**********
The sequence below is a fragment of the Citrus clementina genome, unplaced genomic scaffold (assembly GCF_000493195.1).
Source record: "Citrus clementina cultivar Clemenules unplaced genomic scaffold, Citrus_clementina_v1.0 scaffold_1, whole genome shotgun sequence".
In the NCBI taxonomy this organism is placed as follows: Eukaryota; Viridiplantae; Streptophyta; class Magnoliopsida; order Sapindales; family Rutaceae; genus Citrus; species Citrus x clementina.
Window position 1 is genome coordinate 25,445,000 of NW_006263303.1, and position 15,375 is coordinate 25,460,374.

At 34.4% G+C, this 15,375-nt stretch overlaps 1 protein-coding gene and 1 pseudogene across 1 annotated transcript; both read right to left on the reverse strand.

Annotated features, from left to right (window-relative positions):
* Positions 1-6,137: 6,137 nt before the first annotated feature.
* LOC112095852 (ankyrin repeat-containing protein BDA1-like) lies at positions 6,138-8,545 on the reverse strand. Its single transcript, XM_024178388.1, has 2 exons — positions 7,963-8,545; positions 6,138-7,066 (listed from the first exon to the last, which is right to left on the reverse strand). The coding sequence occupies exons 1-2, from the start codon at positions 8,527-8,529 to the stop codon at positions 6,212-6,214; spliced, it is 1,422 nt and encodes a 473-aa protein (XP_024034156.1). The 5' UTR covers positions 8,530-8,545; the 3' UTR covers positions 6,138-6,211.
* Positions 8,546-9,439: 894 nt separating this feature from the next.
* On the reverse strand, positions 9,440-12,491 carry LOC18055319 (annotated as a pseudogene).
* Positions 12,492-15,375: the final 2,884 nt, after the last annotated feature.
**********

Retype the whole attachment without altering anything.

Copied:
The sequence below is a fragment of the Citrus clementina genome, unplaced genomic scaffold (assembly GCF_000493195.1).
Source record: "Citrus clementina cultivar Clemenules unplaced genomic scaffold, Citrus_clementina_v1.0 scaffold_1, whole genome shotgun sequence".
In the NCBI taxonomy this organism is placed as follows: Eukaryota; Viridiplantae; Streptophyta; class Magnoliopsida; order Sapindales; family Rutaceae; genus Citrus; species Citrus x clementina.
Window position 1 is genome coordinate 25,445,000 of NW_006263303.1, and position 15,375 is coordinate 25,460,374.

At 34.4% G+C, this 15,375-nt stretch overlaps 1 protein-coding gene and 1 pseudogene across 1 annotated transcript; both read right to left on the reverse strand.

Annotated features, from left to right (window-relative positions):
* Positions 1-6,137: 6,137 nt before the first annotated feature.
* LOC112095852 (ankyrin repeat-containing protein BDA1-like) lies at positions 6,138-8,545 on the reverse strand. Its single transcript, XM_024178388.1, has 2 exons — positions 7,963-8,545; positions 6,138-7,066 (listed from the first exon to the last, which is right to left on the reverse strand). The coding sequence occupies exons 1-2, from the start codon at positions 8,527-8,529 to the stop codon at positions 6,212-6,214; spliced, it is 1,422 nt and encodes a 473-aa protein (XP_024034156.1). The 5' UTR covers positions 8,530-8,545; the 3' UTR covers positions 6,138-6,211.
* Positions 8,546-9,439: 894 nt separating this feature from the next.
* On the reverse strand, positions 9,440-12,491 carry LOC18055319 (annotated as a pseudogene).
* Positions 12,492-15,375: the final 2,884 nt, after the last annotated feature.